Anita Berber inhabited the low-brow margins of society as well as its high-strung artistic scene. At her funeral members of both groups rubbed shoulders in what was perhaps Berber's final transgression of boundaries.

Much of the image later generations have of Berber stems from a 1929 biography by Leo Lania, which dwelled on the sensationalistic aspects of her life. The 1996 biography by Lothar Fischer is somewhat more balanced. Rosa Von Praunheim's 1987 film Anita, Dances of Vice (about an elderly woman's claim to be Anita Berber) and Mel Gordon's 1994 stage production The Seven Dances of Lust are highly fictionalized narratives based on the Lania book.

More recently, scholars have attempted to understand Berber and her achievement from various artistic and historical contexts. These studies have led to increased recognition of the significance of her artistry and even her propensity toward scandal.

For example, Karl Toepfer places Berber in the context of her era's attitude towards nudity, as exemplified by the German "physical culture" movement ("Nacktkultur") that elevated the nude body to a symbol of fitness and beauty. He contrasts this idealism with the alienated style in Berber's work that he sees as an attempt to "aestheticize" her "sickness," while also noting the considerable dance skills she employed. In Droste/Berber's portrayals of addiction, horror, narcissism, ecstasy, and morbidity, Toepfer sees a challenge to modernity's claim to authenticity and even a macabre mysticism.

Susan Funkenstein offers a dispassionate examination of the famous portraits of Berber created by Dix and Charlotte Berend-Corinth and the role scandal played in cultivating Berber's persona. She views Berber's notoriety as a performance, and the acceptance of such imagery as part of a cultural shift toward acknowledging women's freedom of movement. From this perspective, Berber's art is seen as a significant forerunner of contemporary performance art.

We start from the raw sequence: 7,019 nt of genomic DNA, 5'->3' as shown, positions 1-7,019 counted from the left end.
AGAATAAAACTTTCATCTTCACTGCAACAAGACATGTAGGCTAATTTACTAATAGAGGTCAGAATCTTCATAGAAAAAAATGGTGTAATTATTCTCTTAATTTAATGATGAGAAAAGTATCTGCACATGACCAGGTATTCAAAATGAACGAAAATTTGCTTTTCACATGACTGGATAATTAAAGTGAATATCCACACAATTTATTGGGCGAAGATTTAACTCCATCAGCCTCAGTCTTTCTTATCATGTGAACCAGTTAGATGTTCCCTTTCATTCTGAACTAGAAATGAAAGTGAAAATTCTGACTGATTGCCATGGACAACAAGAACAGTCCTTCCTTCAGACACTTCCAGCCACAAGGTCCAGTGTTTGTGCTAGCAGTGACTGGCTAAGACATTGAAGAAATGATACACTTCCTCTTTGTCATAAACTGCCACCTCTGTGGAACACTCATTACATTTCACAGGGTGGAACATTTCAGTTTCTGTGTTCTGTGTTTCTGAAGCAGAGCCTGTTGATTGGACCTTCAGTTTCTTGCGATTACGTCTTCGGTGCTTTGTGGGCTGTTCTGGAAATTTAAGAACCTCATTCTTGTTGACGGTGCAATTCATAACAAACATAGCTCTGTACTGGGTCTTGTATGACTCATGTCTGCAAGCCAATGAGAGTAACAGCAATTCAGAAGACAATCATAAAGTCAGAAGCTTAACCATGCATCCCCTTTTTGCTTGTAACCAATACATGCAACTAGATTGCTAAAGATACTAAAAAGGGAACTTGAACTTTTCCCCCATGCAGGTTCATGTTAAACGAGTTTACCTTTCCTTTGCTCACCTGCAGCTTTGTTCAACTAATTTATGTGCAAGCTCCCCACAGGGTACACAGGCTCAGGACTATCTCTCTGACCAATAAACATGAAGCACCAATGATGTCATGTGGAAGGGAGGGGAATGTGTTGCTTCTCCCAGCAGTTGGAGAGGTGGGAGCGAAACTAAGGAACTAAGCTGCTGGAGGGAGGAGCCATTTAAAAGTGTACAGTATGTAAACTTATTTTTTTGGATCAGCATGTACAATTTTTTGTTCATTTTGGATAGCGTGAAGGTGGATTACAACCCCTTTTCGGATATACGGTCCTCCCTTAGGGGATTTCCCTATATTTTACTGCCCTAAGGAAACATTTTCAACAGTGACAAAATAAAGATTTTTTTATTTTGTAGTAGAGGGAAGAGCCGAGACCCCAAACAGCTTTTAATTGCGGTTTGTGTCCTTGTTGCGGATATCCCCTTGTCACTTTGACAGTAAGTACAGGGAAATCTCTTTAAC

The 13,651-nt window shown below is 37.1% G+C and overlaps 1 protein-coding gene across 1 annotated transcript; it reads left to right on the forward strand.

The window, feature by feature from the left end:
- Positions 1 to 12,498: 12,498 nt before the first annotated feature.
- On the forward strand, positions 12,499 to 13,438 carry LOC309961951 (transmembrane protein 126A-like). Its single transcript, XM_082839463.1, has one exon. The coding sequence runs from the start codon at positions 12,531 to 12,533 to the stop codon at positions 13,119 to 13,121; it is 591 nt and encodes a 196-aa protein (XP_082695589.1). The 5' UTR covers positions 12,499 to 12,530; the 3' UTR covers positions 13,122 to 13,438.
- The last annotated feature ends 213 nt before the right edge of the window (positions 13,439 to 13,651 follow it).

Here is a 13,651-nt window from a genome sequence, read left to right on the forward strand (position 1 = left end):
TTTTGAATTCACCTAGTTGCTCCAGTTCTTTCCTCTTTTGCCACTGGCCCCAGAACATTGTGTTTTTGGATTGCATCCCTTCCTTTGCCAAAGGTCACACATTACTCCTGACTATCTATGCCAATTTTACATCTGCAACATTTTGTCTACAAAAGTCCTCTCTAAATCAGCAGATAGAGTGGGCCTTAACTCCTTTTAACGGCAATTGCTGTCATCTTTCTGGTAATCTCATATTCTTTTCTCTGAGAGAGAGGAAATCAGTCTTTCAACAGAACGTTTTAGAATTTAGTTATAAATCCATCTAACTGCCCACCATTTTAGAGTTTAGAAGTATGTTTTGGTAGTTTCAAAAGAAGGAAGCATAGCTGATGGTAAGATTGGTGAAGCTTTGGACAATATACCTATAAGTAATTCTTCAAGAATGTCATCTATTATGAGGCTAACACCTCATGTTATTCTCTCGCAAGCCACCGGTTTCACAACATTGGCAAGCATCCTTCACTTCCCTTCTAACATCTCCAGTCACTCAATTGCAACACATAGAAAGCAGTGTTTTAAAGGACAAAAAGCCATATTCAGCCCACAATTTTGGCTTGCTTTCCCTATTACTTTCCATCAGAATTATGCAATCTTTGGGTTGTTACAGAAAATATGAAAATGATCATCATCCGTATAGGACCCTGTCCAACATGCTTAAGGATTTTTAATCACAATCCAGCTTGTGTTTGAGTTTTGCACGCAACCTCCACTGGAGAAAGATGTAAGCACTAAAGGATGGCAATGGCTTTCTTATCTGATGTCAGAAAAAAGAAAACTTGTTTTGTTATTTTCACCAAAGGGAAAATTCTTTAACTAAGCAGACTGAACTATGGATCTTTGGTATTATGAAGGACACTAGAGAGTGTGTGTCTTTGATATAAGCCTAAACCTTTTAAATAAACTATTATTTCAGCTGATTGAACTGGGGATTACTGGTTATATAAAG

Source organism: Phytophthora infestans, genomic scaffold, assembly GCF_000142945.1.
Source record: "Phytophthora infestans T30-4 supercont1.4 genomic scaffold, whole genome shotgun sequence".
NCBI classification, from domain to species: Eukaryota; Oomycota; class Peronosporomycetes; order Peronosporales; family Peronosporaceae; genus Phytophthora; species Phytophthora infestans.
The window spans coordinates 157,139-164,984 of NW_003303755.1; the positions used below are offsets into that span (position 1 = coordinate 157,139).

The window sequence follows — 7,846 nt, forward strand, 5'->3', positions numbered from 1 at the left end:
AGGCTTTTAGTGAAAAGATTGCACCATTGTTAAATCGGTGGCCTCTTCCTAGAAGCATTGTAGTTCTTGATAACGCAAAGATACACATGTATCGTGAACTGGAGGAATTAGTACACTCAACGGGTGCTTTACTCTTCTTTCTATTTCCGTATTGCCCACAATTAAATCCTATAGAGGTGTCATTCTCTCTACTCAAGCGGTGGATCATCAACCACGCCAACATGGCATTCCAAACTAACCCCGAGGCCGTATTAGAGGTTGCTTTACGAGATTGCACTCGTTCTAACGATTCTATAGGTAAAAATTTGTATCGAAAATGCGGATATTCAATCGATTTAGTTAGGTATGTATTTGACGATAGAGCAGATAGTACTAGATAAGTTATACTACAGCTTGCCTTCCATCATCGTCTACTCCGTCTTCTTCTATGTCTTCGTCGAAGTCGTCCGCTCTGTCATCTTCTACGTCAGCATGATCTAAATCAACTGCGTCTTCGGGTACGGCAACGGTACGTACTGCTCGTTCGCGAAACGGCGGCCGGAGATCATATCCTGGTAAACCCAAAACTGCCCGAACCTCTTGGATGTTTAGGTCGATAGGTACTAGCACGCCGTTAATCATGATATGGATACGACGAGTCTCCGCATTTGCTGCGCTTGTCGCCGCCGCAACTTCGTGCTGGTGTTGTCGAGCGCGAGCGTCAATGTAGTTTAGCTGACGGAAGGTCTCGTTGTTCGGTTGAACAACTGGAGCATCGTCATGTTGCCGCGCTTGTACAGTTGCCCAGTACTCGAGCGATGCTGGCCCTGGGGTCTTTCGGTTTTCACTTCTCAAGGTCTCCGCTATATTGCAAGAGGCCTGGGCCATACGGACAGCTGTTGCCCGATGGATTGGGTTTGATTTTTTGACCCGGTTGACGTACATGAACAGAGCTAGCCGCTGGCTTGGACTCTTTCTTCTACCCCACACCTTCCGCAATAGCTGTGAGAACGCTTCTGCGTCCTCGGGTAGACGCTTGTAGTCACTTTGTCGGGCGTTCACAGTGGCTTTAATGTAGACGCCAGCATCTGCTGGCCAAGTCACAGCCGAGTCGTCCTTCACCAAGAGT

Ruth M. Pettis


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Anita Berber in 1918.
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Performance art has been embraced by queer artists as a means of challenging the very idea of traditional in art and culture.

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Capovilla, Andrea. "Berber, Anita." Who's Who in Contemporary Gay and Lesbian History: From Antiquity to World War II. Robert Aldrich and Garry Wotherspoon, eds. New York: Routledge, 2001. 50-51.

Fischer, Lothar. Tanz zwischen Rausch und Tod: Anita Berber, 1918-1928 in Berlin. Berlin: Haude und Spener, 1996.

Funkenstein, Susan Laikin. "Anita Berber: Imaging a Weimar Performance Artist." Woman's Art Journal 26.1 (Spring/Summer 2005): 26-31.

Gill, Anton. A Dance between the Flames: Berlin between the Wars. New York: Carroll & Graf, 1993.

"Legendary Sin Cities [series]--Berlin: Metropolis of Vice." Canadian Broadcasting Corporation.

Richie, Alexandra. Faust's Metropolis: A History of Berlin. New York: Carroll and Graf, 1998.

Toepfer, Karl Eric. Empire of Ecstasy: Nudity and Movement in German Body Culture, 1910-1935. Berkeley: University of California Press, 1997.


    Citation Information
    Author: Pettis, Ruth M.  
    Entry Title: Berber, Anita  
    General Editor: Claude J. Summers  
    Publication Name: glbtq: An Encyclopedia of Gay, Lesbian, Bisexual,
Transgender, and Queer Culture
    Publication Date: 2005  
    Date Last Updated April 14, 2012  
    Web Address  
    Publisher glbtq, Inc.
1130 West Adams
Chicago, IL   60607
    Today's Date  
    Encyclopedia Copyright: © 2002-2006, glbtq, Inc.  
    Entry Copyright © 2005, glbtq, inc.